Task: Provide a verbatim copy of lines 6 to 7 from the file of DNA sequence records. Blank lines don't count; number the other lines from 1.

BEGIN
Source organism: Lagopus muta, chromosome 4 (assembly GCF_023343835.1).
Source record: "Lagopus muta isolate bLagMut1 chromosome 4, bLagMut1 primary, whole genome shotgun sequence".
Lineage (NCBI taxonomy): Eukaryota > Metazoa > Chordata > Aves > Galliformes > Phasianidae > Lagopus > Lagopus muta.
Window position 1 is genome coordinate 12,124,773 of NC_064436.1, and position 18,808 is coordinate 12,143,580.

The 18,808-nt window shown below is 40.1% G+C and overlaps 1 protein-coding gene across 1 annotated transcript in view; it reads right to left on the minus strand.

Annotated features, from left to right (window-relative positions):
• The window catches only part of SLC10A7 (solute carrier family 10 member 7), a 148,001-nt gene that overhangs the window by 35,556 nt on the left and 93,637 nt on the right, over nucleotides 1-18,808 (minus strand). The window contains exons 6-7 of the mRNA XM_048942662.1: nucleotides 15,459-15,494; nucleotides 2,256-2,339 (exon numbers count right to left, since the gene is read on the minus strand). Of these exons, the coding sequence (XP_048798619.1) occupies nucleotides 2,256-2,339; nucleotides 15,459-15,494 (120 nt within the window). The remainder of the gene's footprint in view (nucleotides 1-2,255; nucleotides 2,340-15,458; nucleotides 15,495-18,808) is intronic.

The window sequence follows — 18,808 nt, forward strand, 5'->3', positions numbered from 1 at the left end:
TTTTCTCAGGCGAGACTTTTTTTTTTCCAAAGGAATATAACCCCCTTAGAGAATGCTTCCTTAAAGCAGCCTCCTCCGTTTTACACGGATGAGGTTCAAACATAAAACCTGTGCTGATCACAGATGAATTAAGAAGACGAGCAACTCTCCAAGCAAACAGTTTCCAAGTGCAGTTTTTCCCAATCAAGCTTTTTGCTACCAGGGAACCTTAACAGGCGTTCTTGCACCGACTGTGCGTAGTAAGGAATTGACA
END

Annotated features, from left to right (window-relative positions):
• The window catches only part of SLC10A7 (solute carrier family 10 member 7), a 148,001-nt gene that overhangs the window by 35,556 nt on the left and 93,637 nt on the right, over nucleotides 1-18,808 (minus strand). The window contains exons 6-7 of the mRNA XM_048942662.1: nucleotides 15,459-15,494; nucleotides 2,256-2,339 (exon numbers count right to left, since the gene is read on the minus strand). Of these exons, the coding sequence (XP_048798619.1) occupies nucleotides 2,256-2,339; nucleotides 15,459-15,494 (120 nt within the window). The remainder of the gene's footprint in view (nucleotides 1-2,255; nucleotides 2,340-15,458; nucleotides 15,495-18,808) is intronic.